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Chapter 25 America Moves to the City (1865-1900)

Question: In what ways and to what extent was the late 19th century
between “New Industrial Age” and a “Gilded Age” in urban America?
Thesis Statement: During the late nineteenth century, urban America
was socially, politically, and economically both a “New Industrial Age”
and a “Gilded Age”; it was more economically, a “New Industrial Age”,
but it was more socially and politically a “Gilded Age”. With the help of
technological advances, a “New Industrial Age” emerged during a time
of immigration, political corruption and social problems.
-“New Industrial Age”
o From 1870 to 1900, American population doubled, while
population in cities tripled. Cities grew bigger and taller due to
skyscrapers, first invented by Louis Sullivan. From small cities to
large metropolises, people went from walking to electric trolleys.
o Electricity, indoor plumbing, and telephones made city life more
interesting. By the end of 19th century, 4 out of 10 Americans
were city dwellers.
o The telephone invented by Alexander Graham Bell and
typewriter helped bring more women into work.
o Both the East and West were being industrialized, with more
industrial jobs (factories and Department stores like Macy’s in
New York and Marshall Field’s in Chicago) and more technology
in American agriculture.
o Urban life was more stressful on families. In farms,
children=more labor, but in cities=more mouths to feed and
greater chance of poverty.
o Henry George’s book, Progress and Poverty, advocated social
reform thorough the imposition of a “single tax” on land.
o The most difficult problems due to urban American
lifestyles=disposing of large quantities of consumer-generated
waste material.
o Railrod most significantly stimulated American industrialization
by creating a single national market for raw materials and
consumer goods.
-“Gilded Age”
o Immigration of European peasants: They had to move because of
cheap American foodstuffs that competed with their businesses.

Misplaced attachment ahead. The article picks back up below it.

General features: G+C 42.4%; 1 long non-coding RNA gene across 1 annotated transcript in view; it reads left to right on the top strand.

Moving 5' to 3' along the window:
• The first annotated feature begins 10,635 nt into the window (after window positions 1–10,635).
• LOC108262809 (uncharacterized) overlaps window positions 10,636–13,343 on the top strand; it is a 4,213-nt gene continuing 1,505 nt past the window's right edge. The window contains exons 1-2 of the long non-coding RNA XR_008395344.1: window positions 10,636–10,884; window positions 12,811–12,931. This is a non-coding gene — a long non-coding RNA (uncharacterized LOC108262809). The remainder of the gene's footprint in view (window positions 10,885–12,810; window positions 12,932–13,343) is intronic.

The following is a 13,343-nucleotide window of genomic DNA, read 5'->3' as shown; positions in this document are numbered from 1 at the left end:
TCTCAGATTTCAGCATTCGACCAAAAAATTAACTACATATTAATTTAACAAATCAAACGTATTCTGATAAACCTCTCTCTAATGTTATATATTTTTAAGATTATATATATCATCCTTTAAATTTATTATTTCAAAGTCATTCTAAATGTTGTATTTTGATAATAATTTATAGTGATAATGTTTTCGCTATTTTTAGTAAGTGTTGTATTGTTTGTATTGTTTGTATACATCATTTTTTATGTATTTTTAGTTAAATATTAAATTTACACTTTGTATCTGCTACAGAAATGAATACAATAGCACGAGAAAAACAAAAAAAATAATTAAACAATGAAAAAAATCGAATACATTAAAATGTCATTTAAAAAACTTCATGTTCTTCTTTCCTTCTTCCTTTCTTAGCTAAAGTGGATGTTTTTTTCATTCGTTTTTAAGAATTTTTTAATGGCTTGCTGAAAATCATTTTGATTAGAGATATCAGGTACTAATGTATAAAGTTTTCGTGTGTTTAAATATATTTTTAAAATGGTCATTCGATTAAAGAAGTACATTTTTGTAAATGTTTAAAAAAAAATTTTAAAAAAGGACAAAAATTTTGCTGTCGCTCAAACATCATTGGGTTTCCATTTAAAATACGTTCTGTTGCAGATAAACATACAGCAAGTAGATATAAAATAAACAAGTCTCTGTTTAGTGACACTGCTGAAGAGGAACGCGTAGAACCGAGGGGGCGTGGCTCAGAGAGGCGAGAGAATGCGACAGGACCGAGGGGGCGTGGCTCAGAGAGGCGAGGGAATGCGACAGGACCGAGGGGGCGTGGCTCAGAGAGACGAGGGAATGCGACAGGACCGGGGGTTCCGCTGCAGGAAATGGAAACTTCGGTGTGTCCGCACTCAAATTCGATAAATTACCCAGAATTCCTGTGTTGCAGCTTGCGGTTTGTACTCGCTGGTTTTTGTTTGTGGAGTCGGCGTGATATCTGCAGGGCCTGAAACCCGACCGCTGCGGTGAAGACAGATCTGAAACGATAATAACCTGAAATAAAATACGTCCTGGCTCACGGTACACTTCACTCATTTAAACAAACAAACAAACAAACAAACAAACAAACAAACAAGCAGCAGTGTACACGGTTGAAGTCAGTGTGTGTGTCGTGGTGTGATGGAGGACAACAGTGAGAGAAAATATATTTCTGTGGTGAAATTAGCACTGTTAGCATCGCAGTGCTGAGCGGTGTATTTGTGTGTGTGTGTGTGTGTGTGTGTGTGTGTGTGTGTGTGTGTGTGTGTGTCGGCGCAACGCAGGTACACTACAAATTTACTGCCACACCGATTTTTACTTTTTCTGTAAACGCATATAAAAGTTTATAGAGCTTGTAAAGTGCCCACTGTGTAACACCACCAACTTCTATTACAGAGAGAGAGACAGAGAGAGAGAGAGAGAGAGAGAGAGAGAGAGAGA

Most of the New Immigrants were escaping from slums and
poverty of southeastern European cities. (19% =1880, 60%
=1990s) These “NI” came from Poland, Italy, China,
o The immigrants were hated- trade unionists hated them for
willingness to work for super low wages and bringing in
dangerous doctrines like socialism and communism.
o Chinese were banned from America after 1882 due to nativist
agitation.
o Religious groups that grew due to “NI” were Jews and Roman
Catholics.
o American social reformers like Henry George and Edward
Bellamy advocated utopian reforms to end poverty and eliminate
class conflict.
o Settlement houses (Jane Adams’ Hull House)=aided immigrants
and promoted social reforms.
o “Social Gospel” =efforts of some Christian reformers to apply
religious beliefs to new social problems. This was advocated by
Washington Gladden and Walter Raushenbusch.
o The federal government did little to help immigrants assimilate
into American society, so immigrants were often controlled by
powerful bosses like New York’s Boss Tweed who provided jobs
and shelter in return for political support and the polls. He was
brought to halt by Thomas Nast.
o Jim Fisk and Jay Gould tried to corner gold market.
o Grant’s administration was plagued with bribes and corrupt
dealings
o Credit Mobilier scandal involved RR fraud and bribes of
Congressman
o Plessy vs. Fergueson totally disregarded constitution and said
“separate, but equal” was constitutional.